Developing a partnership with those creating new technologies at Illumina is a process that requires investment, Pascua says. IP education trainings conducted by the legal team are just a jumping-off point for that relationship. “But after just a few of those sessions, we have a bunch of people that know immediately when to come to us,” Pascua says. “They’ll proactively come and tell you about a project they’re just starting to work on and bring you up to speed. Building these relationships takes more time in the beginning, but it is really paying off.”

“I have to step in here and really commend Jen on that,” Schwillinski says. “She has been absolutely stellar in making those outreaches, educating the teams and hosting lunch-and-learns—it can be difficult to make that material engaging for nonlawyers.”

“Not only do we have the opportunity to learn about what’s being developed, but where it’s going and what the long-term strategy is.” —Jennifer Pascua

But it’s not just about training sessions; it’s about creating a real partnership. The IP lawyers engage in “harvesting” sessions with R&D teams to identify new potential within Illumina’s IP. “We want to make sure that no great idea is falling through the cracks,” Schwillinski explains.

“Roland is a fantastic partner who always inspires peak performance,” says Ed Reines, cohead of the patent litigation practice at Weil, Gotshal & Manges. “I’m most impressed by his commitment to excellence. Roland’s strong leadership skills have helped him build a first-class team through and through.”

It’s rare for legal to be involved so early in the process, and both Pascua and Schwillinski say the partnership that has been forged with the R&D teams is a testament to shared ideals in the value of moving innovation ahead.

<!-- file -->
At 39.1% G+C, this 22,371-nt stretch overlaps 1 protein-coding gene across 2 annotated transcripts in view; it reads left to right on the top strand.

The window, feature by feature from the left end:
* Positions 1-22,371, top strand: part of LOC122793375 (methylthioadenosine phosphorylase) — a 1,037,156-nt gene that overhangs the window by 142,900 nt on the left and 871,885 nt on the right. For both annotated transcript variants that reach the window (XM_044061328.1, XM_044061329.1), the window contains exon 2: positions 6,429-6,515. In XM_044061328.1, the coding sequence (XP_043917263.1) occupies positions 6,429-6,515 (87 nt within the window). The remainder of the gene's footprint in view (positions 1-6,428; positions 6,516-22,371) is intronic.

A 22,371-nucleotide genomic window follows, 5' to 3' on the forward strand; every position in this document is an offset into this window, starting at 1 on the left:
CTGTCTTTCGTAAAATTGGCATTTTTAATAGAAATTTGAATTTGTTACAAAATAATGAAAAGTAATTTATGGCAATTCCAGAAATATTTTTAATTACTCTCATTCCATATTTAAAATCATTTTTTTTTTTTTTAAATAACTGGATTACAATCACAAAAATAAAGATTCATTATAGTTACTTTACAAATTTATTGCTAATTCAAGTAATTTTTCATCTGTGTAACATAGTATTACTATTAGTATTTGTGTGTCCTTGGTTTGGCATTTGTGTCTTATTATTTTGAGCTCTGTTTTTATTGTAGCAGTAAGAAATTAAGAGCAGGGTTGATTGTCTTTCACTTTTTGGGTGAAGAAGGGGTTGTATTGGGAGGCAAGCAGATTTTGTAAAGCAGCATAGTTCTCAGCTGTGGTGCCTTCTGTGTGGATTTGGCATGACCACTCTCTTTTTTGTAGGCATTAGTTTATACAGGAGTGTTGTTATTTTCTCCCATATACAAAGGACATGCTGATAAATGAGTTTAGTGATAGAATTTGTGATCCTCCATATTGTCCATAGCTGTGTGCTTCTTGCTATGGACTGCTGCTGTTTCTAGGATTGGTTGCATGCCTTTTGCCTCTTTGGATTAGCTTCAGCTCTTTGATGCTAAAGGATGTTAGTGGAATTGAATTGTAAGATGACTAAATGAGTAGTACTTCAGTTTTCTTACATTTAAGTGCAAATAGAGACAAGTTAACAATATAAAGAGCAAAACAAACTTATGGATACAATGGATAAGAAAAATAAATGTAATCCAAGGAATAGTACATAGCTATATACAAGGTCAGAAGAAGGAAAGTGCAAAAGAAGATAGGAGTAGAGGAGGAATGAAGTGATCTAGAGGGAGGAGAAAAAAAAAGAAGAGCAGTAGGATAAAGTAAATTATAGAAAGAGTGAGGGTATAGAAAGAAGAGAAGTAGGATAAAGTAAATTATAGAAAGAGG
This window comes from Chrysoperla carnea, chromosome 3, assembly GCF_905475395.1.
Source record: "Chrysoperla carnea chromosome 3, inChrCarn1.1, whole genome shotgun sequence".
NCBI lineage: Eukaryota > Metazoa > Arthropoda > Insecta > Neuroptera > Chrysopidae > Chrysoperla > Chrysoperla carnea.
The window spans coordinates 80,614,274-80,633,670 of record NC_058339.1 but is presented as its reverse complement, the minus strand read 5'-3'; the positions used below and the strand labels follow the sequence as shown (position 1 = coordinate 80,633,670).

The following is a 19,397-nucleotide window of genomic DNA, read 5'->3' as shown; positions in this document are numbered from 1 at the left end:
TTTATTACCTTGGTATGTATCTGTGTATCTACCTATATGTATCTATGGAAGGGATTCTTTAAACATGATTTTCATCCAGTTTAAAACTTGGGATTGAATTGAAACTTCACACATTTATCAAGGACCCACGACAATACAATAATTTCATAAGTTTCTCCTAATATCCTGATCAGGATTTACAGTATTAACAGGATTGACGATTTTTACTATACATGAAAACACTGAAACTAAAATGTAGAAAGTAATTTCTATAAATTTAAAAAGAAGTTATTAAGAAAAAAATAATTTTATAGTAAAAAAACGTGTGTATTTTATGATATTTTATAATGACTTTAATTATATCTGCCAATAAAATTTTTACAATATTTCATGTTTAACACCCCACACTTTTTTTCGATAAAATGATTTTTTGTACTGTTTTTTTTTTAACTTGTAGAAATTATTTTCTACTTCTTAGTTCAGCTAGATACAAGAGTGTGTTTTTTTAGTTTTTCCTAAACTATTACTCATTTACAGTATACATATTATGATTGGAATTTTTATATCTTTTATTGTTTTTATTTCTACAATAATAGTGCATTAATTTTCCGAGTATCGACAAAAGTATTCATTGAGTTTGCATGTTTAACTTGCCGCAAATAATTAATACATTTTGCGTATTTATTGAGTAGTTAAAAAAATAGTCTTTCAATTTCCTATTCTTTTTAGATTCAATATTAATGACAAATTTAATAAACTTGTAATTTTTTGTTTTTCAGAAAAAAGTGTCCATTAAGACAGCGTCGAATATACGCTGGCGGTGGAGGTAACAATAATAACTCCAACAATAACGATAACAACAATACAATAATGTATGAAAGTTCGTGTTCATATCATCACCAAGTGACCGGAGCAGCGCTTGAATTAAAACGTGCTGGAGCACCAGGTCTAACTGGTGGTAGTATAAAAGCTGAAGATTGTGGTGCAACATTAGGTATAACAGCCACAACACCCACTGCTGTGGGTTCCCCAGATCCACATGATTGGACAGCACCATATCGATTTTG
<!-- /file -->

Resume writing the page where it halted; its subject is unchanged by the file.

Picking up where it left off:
And while the enhanced collaboration has certainly ramped up new IP at Illumina, Schwillinski says the second part of his plan for the IP team is just as important as the first. “When it comes to strategy, there are different schools of thought, but I tend to believe in quality over quantity,” he says. “You could have ten patents get through the patent office. But if upon pressure testing, only two are going to withstand scrutiny, you’ve wasted a great deal of time and effort.”

“I’m happy to be able to affirm what Roland just said,” Pascua adds. “Our continuity both before and after filings have been made helps ensure that quality and that it aligns with our IP strategy. There’s no point in filing a patent just to get a patent.”

The IP team at Illumina has managed to work smarter—and more unified­—on all fronts since Schwillinski and Pascua joined forces. As both legal teams combine and share skillsets with not only each other but the company at large, they are proving that innovation occurs when no idea gets left behind.


Powell Gilbert is a specialist IP litigation firm that represents life sciences clients in the UK courts and assists in coordinating multi-jurisdictional patent disputes across Europe and beyond. We are proud of our long association with Illumina in a range of matters from prenatal testing to Illumina’s flagship DNA sequencing technology.